"In addition, the SFC plans to consider and engage the investment advisory industry to explore information disclosure issues such as the feasibility and benefits of requiring investment advisers to disclose to investors the commission and rebates received from product providers."
Plan...consider...engage..explore...feasibility...how tentative can you get? On 13-Apr-08, some 5 months before Lehman imploded, Webb-site.com wrote to the SFC asking them what progress they had made in the last 3 years on this issue. Alexa Lam, the Deputy CEO and Executive Director of the Investment Products Division, responded on 16-Apr-08:
"Following the issue of the press release in February 2005 mentioned in your email, the SFC discussed with relevant stakeholders the question of disclosure of commission rebates by distributors to clients. Not surprisingly, distributors generally did not favour disclosure of commission rebates as they considered that they would be disadvantaged competitively. Of course in formulating our regulatory policy, we have to take tough action where doing so would be the right thing even though it is unpopular with certain sectors of the industry. But looking around it is true that there is no consistent approach to dealing with this issue among major markets."
Regulatory deficiencies in other markets should be no excuse for not putting our own house in order. Why must HK always be a follower and never a leader when it comes to better regulation? Hong Kong must act now to require full disclosure of what intermediaries are paid for distributing financial products, including but not limited to life insurance, unit trusts and structured products.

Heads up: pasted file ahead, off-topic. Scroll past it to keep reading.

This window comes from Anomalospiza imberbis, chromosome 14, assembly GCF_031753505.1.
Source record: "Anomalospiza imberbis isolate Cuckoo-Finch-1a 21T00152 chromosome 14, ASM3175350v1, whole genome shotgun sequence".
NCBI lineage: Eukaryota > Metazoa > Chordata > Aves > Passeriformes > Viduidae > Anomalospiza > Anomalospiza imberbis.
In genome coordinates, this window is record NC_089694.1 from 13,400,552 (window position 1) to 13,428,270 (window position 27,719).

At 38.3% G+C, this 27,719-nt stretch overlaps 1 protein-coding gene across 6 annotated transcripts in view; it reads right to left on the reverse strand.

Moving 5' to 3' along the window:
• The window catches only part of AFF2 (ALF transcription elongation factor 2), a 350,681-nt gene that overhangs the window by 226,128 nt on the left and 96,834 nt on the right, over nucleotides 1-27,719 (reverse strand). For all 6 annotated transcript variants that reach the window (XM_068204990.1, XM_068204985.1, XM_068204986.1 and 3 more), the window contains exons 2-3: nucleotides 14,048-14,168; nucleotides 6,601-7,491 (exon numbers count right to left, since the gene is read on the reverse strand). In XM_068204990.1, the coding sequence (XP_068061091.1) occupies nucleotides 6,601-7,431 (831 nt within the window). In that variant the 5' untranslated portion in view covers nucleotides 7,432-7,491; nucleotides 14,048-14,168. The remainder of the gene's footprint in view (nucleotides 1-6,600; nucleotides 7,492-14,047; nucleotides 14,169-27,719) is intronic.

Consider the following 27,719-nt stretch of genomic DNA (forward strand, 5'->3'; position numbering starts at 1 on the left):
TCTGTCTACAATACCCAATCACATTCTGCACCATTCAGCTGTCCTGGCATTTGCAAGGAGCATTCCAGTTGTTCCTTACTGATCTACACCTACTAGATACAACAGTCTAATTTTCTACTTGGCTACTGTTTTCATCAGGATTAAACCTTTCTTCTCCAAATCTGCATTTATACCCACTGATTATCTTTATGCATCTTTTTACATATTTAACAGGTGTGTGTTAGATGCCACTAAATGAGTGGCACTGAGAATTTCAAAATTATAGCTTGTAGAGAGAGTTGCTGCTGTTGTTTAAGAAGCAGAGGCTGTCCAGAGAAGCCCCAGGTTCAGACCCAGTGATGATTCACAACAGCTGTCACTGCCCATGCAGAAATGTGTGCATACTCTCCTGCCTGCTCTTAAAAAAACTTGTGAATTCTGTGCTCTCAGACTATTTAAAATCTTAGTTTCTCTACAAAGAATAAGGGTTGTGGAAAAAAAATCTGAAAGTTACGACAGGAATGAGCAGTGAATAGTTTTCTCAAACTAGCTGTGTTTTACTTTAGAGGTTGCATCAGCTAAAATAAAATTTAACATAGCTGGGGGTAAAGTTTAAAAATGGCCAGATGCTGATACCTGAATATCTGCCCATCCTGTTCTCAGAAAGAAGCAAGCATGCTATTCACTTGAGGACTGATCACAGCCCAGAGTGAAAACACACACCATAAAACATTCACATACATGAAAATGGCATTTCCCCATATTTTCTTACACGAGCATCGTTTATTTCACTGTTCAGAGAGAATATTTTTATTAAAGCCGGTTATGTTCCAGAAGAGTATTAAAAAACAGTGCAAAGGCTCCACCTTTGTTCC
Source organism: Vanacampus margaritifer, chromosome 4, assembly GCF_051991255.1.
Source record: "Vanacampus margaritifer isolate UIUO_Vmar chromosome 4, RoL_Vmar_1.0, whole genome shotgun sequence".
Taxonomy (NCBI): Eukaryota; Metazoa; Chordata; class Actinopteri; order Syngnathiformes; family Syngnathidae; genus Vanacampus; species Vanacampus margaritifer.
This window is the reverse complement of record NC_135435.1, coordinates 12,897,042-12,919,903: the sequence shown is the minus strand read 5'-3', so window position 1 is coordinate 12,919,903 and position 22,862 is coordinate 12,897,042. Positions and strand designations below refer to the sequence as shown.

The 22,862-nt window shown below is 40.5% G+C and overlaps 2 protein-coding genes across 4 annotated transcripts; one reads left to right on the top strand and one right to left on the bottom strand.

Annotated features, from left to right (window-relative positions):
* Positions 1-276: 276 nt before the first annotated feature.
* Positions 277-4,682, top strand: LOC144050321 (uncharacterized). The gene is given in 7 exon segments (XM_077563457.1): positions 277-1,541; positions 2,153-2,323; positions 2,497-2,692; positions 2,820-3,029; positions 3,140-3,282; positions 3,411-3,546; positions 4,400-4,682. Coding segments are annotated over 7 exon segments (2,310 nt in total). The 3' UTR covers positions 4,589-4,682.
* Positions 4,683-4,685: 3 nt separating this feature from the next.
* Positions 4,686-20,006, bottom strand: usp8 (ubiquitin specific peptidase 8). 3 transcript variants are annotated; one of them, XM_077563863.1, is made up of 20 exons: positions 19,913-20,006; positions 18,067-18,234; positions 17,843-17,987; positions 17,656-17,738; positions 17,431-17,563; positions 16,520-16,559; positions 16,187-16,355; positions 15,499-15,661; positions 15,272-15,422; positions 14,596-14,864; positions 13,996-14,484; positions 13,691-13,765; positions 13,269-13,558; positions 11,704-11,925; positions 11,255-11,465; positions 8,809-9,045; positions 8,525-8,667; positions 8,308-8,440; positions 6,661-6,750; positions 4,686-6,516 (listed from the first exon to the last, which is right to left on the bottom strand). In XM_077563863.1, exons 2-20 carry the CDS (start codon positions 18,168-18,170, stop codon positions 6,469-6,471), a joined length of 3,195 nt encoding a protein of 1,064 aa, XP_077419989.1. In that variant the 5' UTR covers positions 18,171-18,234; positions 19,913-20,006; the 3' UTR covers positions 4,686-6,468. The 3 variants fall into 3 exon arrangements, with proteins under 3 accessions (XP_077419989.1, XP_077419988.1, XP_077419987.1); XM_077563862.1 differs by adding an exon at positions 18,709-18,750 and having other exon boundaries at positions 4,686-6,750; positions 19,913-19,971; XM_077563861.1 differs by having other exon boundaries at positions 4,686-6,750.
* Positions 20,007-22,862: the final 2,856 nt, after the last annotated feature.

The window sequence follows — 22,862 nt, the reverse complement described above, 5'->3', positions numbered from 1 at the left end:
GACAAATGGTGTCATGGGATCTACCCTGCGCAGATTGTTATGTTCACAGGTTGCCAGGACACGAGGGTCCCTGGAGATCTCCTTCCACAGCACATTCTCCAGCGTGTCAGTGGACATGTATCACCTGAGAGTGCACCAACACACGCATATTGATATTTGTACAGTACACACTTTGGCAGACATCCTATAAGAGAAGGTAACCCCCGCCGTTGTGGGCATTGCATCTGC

In the wake of the Minibond fiasco, there should certainly be political support for the three measures outlined above. We should note that there is an alternative school of thought circulating among policy makers that the retail sale of structured financial products should simply be banned, as it creates too much trouble when things go wrong. Webb-site.com is not in favour of prohibition - it goes against the principle of free markets. Besides, there are plenty of financial products out there with high risk, such as derivative warrants listed on SEHK, some of which are quite exotic, not to mention complicated combination bets on horse races at the Jockey Club. But given that the prohibition school of thought may gain traction, the issuers and distributors should strongly consider supporting the above three steps as a desirable compromise.
Footnote: derivative warrants
Somewhat forgotten by the media in all this is that LBIH also had outstanding 134 series of derivative warrants which were listed on the Stock Exchange. These were all suspended from trading on the bankruptcy. There has been less noise about that as most of them were call warrants which would have crashed in value with the market and may expire worthless anyway, although there were some put warrants on the HSI which would now be worth a lot more. 35 of the warrants expired worthless (not because of the bankruptcy) on 30-Sep-08. A similar thing happened when another derivative warrant issuer, Peregrine Investments Holdings Ltd, went bust in Jan-98.
Retail Financial Products poll results
© Webb-site.com, 2008
Organisations in this story
- Hong Kong Monetary Authority
- LEHMAN BROTHERS ASIA LIMITED
- Lehman Brothers Holdings Inc.
- Mandatory Provident Fund Schemes Authority
- SECURITIES AND FUTURES COMMISSION
Topics in this story